The return of John Rebus has been one of the great comebacks of the past 12 months, along with that of The Rolling Stones – one of the fictional Edinburgh detective’s favourite bands. (Ian Rankin even named Let It Bleed and breakthrough novel Black and Blue after albums by the Stones.) Having retired Rebus after 17 books, Rankin started on a new crime series featuring the reformed alcoholic Malcolm Fox, an internal affairs police investigator.
Fox is a cold fish and readers have not relished the series as much as several hours in the company of the bloody-minded Rebus. So it was a cunning move by Rankin to bring Rebus back as a civilian working cold cases with Fox as a minor character, who’s cast as the ex-cop’s nemesis and determined to prevent him taking advantage of the raising of the police retirement age to re-join the force. Standing in Another Man’s Grave begins with Rebus contented – he still enjoys a drink in the Oxford Bar and listening to classic rock on vinyl as he nods off in an armchair – and coping with boredom by winding up the young, ambitious boss in cold cases. He’s even reached a truce with arch-enemy and local villain “Big Ger” Cafferty.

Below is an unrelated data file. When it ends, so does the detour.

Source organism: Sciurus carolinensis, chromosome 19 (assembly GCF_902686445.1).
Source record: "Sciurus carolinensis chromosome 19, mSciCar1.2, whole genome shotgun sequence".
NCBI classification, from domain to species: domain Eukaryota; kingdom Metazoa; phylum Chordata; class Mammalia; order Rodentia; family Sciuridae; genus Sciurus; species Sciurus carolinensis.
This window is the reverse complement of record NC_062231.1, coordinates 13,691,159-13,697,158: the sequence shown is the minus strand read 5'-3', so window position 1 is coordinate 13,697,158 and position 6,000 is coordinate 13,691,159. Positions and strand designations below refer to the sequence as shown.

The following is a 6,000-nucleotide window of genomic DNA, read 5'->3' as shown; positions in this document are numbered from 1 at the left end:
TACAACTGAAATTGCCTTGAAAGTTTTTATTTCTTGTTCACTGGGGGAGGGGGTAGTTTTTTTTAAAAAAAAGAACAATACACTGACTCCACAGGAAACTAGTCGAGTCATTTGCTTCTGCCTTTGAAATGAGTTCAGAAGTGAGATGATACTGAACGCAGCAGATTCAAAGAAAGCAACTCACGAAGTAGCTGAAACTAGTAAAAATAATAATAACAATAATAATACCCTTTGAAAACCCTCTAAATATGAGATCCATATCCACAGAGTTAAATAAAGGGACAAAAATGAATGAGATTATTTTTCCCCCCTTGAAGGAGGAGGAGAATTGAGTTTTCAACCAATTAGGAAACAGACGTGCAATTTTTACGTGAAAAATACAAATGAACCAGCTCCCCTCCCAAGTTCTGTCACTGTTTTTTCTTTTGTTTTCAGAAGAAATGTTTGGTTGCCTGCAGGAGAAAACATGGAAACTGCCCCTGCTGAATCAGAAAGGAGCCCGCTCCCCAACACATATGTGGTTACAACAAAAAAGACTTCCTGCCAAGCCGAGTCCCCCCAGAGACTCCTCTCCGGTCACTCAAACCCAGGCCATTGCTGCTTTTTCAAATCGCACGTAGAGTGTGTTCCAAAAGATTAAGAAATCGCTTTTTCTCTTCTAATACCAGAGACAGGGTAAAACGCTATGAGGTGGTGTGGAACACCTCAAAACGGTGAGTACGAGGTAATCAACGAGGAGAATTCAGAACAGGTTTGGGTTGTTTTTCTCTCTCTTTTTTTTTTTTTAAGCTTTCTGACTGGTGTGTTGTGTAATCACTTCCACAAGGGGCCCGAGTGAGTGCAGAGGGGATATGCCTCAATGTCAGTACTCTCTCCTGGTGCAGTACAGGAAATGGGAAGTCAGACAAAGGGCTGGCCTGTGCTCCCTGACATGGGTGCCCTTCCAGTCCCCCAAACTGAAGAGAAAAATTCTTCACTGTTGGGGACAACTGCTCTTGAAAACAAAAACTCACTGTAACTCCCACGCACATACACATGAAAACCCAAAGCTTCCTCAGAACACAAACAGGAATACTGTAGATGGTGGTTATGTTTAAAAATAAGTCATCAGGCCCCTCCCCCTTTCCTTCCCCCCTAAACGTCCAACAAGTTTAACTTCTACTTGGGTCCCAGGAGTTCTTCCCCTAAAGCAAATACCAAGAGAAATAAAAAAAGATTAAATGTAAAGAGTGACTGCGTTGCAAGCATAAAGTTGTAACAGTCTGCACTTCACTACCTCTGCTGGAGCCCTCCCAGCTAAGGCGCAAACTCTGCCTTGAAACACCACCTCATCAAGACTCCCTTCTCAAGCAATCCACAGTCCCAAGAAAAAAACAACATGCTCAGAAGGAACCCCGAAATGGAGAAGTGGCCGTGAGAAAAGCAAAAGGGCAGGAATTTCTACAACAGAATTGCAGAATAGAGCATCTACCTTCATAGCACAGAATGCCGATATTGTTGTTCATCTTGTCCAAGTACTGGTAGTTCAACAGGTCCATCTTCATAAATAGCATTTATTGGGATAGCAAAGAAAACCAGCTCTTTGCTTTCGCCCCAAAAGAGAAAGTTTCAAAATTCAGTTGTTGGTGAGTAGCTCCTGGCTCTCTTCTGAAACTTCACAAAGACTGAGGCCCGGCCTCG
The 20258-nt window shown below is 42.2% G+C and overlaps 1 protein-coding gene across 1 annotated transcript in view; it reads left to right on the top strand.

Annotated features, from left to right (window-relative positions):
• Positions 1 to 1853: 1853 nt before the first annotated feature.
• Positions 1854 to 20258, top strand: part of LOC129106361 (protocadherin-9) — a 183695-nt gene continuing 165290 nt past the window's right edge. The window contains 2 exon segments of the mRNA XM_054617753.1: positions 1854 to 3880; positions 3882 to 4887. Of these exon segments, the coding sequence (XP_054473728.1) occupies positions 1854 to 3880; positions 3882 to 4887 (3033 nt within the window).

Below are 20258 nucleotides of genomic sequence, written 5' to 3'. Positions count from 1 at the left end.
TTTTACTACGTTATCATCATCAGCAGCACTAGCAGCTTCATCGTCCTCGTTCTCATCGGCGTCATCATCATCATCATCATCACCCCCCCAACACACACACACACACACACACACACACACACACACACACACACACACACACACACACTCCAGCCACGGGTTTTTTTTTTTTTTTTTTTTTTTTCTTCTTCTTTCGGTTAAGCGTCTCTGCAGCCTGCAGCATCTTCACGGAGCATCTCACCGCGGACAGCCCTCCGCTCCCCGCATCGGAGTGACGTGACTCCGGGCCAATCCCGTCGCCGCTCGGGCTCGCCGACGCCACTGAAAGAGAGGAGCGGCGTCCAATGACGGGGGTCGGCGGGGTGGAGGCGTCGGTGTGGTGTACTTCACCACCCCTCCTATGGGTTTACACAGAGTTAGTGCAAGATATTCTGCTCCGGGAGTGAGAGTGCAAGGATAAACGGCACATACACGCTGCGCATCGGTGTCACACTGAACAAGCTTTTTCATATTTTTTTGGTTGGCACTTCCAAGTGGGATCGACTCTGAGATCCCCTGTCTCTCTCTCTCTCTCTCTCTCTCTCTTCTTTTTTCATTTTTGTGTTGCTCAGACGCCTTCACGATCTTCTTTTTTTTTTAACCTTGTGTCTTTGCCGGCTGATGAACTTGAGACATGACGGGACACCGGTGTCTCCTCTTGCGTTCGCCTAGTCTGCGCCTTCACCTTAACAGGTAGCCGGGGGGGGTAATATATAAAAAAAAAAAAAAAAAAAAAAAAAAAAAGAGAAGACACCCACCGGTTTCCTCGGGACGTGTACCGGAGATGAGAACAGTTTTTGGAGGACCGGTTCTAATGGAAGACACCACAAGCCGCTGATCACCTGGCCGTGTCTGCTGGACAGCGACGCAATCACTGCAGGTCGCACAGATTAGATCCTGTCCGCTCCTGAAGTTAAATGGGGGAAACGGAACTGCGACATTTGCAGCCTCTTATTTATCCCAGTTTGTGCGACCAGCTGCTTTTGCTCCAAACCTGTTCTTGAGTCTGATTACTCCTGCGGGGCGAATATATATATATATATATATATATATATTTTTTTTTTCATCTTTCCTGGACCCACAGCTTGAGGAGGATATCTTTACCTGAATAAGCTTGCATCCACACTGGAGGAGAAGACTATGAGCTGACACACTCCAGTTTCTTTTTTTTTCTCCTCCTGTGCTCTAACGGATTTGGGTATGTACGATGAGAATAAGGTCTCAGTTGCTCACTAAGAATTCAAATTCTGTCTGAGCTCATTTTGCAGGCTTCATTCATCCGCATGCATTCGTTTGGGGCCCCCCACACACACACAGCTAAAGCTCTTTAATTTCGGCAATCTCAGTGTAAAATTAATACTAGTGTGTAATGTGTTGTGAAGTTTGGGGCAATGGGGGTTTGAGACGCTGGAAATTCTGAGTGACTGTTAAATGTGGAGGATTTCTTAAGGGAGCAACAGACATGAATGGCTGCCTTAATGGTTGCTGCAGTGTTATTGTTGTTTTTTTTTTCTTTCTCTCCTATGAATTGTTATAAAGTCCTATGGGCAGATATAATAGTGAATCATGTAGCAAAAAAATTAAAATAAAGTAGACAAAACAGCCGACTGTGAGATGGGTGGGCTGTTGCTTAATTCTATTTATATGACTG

This routine’s disrupted when Rebus is persuaded to follow up on the case of a missing girl by her mother. Soon patterns are emerging with that disappearance in 1999 and recent cases of missing women, and Rebus leaves the familiar Edinburgh streets (and pubs) for a road trip along the A9 to the Scottish Highlands. He’s also reunited with his English protégée, DI Siobhan Clarke, and their relationship, fractious but with an unbreakable bond, is at the heart of a novel that has some sly references to the upcoming 2014 independence referendum. Rankin and Rebus are on fine form here – and it promises good things for the next book in the revived Scottish crime series, Saints of the Shadow Bible (out 7 November).